The Neolithic to Bronze Age multistratified settlement of Çukuriçi Höyük, Turkey was extensively investigated between 2011-2016 within the framework of several FWF and ERC-funded projects (PI Prof. Dr. Barbara Horejs). Several excavation sections revealed stone and mud structures (houses, silos, masonry) from the 7th millennium (Neolithic, phases ÇuHö XIII-VIII), the 4th millennium (Copper Age, phases VII-Vb), and the 3rd millennium (Bronze Age, phases IV-III) with a rich inventory of artifacts. Architecture and finds have been presented in numerous monographic papers and essays and made available to the academic community as scholarly publications on the repository of the ERC Prehistoric Anatolia project.

Stone axes are one of the most common find categories among Neolithic implements comprising 84 pieces. This is not a coincidence, due to the fact that axes are one of the most important implements in the Neolithization process, the transition to settledness and a productive way of life through agriculture and animal husbandry. Axes were mainly used for the creation of the new way of life through land clearance and for the construction of buildings. However, they were also used in everyday life, especially in architecture and interior decoration, and in the production of food, for example as butcher's tools. All of these functions can be determined through traceological analyses. Methods range from functional morphometrics on 3D models to microscopy and experimental archaeology. Axes are also aesthetic artifacts and exhibit specific functions in social-cultural contexts, as objects of prestige and exchange; they circulate over long distances, are exchanged and inherited. Thus, they are central objects in the Neolithic society, and can offer accurate information about the implementation and intensity of everyday tasks when studied through traceology. The aims are an online publication of the complete stone axe inventory from the settlement of Çukuriçi Höyük, Turkey, as an open access publication with 3D models, and a detailed functional study through traceology.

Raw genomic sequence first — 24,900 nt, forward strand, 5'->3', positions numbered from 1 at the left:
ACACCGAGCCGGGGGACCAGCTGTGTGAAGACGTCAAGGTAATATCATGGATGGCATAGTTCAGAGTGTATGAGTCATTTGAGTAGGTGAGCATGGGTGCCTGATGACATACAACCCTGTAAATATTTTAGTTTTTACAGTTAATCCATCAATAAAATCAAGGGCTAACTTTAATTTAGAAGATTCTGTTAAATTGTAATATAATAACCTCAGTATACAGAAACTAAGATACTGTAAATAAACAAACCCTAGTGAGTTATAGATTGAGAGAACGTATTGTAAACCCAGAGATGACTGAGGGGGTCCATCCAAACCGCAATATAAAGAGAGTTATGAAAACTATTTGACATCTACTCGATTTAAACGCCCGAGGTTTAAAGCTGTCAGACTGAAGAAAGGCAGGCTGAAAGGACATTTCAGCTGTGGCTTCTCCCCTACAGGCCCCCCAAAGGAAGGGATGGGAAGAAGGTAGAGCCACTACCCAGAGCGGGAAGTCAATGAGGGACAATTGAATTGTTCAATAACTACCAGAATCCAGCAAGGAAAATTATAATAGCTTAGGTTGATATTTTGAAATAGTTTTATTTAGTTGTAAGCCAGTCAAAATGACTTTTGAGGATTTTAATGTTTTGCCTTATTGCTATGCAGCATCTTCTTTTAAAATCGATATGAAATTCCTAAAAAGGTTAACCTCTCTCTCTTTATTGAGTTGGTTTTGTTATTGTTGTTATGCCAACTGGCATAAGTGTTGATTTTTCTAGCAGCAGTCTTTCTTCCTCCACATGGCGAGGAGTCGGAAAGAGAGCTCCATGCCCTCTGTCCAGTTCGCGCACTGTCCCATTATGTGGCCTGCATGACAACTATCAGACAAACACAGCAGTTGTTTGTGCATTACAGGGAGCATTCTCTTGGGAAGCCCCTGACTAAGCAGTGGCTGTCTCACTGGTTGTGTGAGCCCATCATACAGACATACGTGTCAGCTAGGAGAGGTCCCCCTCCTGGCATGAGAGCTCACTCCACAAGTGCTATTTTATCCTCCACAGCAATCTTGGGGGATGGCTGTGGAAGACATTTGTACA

Principal investigator